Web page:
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IV Push med– do you always have to pull back for blood return?

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You are reading page 2 of IV Push med– do you always have to pull back for blood return?. If you want to start from the beginning Go to First Page.

Yes, We all know that short term peripheral IV catheters have fibrin building up quickly, frequently leading to withdraw occlusions, BUT todays standards of practice say that if one cannot get a free-flowing blood return from ALL IV catheters, you have a non-functioning IV catheter. Resite it in that case. More and more research is done and that research is where STANDARDS OF PRACTICE are from. Check Infusion Nurses Society: www.ins1.org for they are the organization which publishes these standards. This organization is cited in courts of law whenever a case involving IVT is seen.

Went to this website, could not access anything. Also checked up to date to find anything about how lack of blood aspiration in PIV means an not functional PIV, still nothing. If i were to take your word for this, this would be completely absurd to have to pull/restart IVs on all patients who have lines that do not aspirate back blood.

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Every nurse knows the fall back position of polices/procedures. That being said, there is also real world nursing. If a line flushes well with no problems then I would go ahead and give the IVP med unless it is a vesicant in which case you do need to see a good blood return. If nurses only had 1 patient you might be able to do everything by the book, definitely not with multiple patients. And as someone else posted, its not only the nurses time (to start a new IV), but near impossible on certain patient's. You will not always get a blood return on a good PIV.

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I have never pulled back for a blood return when giving an IVP med... I make sure it flushes but didnt pull back for blood return. Not done on our OB unit

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So back to my question, is it of your opinion that if there is not free flowing blood flow when you draw back that it's not a patent line??

I am well aware about resistance when flushing and all of that. I have had problems when people come in with their PICC line and had to get a cathflo order from the doc.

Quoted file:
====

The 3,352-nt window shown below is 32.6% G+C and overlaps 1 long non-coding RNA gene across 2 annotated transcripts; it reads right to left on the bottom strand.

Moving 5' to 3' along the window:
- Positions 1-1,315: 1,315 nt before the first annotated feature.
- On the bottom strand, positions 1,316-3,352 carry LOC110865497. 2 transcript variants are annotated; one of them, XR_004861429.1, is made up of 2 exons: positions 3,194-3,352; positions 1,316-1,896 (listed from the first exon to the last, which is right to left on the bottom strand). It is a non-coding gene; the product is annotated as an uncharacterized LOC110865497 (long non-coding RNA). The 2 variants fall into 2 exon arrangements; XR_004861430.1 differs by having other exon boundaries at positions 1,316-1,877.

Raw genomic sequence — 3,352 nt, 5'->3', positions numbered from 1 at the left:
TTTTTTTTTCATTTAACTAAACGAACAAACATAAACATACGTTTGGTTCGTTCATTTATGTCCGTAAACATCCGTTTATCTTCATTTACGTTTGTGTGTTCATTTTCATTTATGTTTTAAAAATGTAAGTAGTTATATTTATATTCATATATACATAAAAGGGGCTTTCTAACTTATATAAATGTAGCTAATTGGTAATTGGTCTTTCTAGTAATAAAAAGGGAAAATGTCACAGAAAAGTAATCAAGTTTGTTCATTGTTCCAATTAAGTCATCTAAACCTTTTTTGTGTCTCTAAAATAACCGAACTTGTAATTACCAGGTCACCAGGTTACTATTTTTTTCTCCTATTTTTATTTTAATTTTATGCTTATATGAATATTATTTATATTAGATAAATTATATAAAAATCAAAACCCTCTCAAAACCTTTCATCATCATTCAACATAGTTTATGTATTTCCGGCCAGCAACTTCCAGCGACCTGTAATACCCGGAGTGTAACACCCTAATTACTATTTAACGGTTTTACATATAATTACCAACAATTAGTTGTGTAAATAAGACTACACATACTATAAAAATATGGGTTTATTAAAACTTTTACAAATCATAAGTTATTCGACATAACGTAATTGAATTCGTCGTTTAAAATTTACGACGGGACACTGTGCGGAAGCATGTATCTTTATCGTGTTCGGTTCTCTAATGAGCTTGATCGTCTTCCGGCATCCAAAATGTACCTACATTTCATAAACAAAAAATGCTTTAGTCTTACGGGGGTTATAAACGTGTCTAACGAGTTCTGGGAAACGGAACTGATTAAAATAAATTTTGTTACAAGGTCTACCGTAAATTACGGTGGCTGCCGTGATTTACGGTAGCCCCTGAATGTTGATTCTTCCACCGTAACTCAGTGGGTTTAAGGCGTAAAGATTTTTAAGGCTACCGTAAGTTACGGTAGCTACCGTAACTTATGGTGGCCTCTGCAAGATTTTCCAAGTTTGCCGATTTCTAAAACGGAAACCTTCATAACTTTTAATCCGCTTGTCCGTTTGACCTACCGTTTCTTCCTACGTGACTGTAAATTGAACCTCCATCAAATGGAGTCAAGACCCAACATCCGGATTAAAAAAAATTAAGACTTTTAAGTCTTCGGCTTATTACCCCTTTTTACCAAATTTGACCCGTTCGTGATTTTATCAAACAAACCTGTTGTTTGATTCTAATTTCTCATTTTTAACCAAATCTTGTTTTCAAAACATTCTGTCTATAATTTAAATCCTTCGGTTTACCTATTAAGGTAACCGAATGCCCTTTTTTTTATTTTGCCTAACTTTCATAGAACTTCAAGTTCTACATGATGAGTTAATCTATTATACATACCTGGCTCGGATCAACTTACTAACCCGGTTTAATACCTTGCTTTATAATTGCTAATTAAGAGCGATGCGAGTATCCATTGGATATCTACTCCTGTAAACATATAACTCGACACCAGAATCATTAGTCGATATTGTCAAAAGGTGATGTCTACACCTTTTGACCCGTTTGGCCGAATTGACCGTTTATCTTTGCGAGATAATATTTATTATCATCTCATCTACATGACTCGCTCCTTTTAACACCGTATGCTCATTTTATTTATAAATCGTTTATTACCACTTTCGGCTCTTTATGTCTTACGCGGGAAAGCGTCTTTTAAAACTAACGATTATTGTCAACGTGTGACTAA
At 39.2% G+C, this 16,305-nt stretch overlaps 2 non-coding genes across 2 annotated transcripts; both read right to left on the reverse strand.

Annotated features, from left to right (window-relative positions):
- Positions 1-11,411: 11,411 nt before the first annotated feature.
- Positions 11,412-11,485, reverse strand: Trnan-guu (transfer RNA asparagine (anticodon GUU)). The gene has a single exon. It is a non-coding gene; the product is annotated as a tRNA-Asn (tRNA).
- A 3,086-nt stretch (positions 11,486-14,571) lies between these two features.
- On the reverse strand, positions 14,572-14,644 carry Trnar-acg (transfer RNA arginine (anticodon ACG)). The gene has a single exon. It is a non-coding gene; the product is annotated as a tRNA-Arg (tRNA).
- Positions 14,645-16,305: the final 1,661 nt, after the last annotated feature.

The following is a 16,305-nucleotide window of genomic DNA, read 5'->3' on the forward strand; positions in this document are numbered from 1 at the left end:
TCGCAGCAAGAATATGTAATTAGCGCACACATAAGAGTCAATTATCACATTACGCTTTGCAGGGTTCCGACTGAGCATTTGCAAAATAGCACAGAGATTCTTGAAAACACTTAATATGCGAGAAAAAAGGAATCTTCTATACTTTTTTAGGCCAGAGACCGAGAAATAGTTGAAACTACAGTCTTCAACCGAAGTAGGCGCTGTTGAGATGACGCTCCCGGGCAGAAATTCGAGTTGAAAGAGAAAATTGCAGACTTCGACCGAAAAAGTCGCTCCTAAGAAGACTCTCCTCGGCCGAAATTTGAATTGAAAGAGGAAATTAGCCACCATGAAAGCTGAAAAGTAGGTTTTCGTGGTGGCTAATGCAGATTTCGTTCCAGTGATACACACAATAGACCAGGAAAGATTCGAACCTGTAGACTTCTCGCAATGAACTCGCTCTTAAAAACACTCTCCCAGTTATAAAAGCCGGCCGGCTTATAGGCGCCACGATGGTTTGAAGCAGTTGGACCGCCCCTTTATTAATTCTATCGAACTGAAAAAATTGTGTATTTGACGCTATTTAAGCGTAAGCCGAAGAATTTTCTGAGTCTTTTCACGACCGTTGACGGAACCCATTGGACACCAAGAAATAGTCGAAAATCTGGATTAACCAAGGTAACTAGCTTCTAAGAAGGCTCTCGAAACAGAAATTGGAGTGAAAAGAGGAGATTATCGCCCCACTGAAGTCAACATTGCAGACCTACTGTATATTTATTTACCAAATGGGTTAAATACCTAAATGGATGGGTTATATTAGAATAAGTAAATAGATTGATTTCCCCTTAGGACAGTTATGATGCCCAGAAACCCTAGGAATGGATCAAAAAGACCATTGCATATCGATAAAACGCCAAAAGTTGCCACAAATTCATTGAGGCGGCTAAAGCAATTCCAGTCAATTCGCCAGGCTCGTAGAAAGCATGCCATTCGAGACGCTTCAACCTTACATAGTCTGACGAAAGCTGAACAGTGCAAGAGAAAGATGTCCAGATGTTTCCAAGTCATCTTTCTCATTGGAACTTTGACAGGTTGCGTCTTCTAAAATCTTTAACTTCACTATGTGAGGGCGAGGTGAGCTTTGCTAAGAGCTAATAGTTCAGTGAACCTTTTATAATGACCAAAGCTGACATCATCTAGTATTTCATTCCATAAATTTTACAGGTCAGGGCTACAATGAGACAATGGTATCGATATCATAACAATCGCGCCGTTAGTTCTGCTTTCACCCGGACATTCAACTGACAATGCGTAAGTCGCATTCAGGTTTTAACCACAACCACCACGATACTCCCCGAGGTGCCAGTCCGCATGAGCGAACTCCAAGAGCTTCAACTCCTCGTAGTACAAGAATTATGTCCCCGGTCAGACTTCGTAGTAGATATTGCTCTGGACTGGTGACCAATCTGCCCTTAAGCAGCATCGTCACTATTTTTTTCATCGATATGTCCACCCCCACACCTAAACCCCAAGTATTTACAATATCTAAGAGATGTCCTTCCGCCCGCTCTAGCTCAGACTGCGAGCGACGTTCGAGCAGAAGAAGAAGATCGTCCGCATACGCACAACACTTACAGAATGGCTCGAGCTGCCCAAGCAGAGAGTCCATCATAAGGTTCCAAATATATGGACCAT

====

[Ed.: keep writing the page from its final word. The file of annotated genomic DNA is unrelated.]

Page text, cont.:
But I know for a FACT you can have a patent line without free flowing blood return. I have seen it often on already established IV's (of a few hrs because I work in an ER setting) and rarely on a newly inserted IV's. Flushes great. Bolus goes in great. No infiltration. No pain. Can even visualize the flush going in under U/S. But no blood return. Not getting free flowing blood when drawing back does not automatically mean it's not a patent line.

Absolutely true. Have had to use many a patent IV through which I could not get blood. On many patients you protect that IV with your life and if there is no sign of infiltration or extravasation, you use that line. Having said that, I always checked for a blood return, but not having one does not necessarily mean you shouldn't use it. Of course, you have to comply with your own facilities policy, but experienced RNs know that what a policy says can be contradictory to what is actually most beneficial to the patient.

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I have never pulled back for a blood return when giving an IVP med... I make sure it flushes but didnt pull back for blood return. Not done on our OB unit

This is truly frightening to me!!

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Went to this website, could not access anything. Also checked up to date to find anything about how lack of blood aspiration in PIV means an not functional PIV, still nothing. If i were to take your word for this, this would be completely absurd to have to pull/restart IVs on all patients who have lines that do not aspirate back blood.

Well, I'm sorry you didn't get to the website. Yes, there is a dollar amount attached to the standards, but imo, well worth it. Also, check out one of the other leading INFUSION gurus, if you don't want to take my word for it.

Previous Posts - Lynn Hadaway Associates, Inc.

This has the info by one nurse educator who helped write the standards, and is called in on many IV court cases.

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Yes, We all know that short term peripheral IV catheters have fibrin building up quickly, frequently leading to withdraw occlusions, BUT todays standards of practice say that if one cannot get a free-flowing blood return from ALL IV catheters, you have a non-functioning IV catheter. Resite it in that case. More and more research is done and that research is where STANDARDS OF PRACTICE are from. Check Infusion Nurses Society: www.ins1.org for they are the organization which publishes these standards. This organization is cited in courts of law whenever a case involving IVT is seen.

Lack of blood return in a peripheral IV is not an indicator that the IV should not be used, it's actually a fairly normal finding in an otherwise well functioning peripheral IV. As an assessment parameter, it's not particularly useful, since a well functioning PIV may often not draw blood, and it's certainly possible for an infiltrated IV to have blood return. To re-site a PIV many times every day would likely cause more potential for harm than using an otherwise functional and normal site just because it lacks blood return.

The Infusion Nurses Society makes practice recommendations, those recommendations however are not equivalent to a legal standard of care, since that is something that is broadly accepted as the only appropriate course of action. If a recommendation is not widely followed, then it's not a legal standard of care. I've looked at the policies on this of more than 30 facilities and organizations, and have yet to find a single one where a peripheral IV is to be discontinued because it lacks blood return (which means it's far from being a legal standard of care). The one exception being infusions that should generally be given centrally but for whatever reason are being peripherally, in which case it's not uncommon to find policies that there must be blood return, but using a peripheral IV for this purpose is relatively uncommon.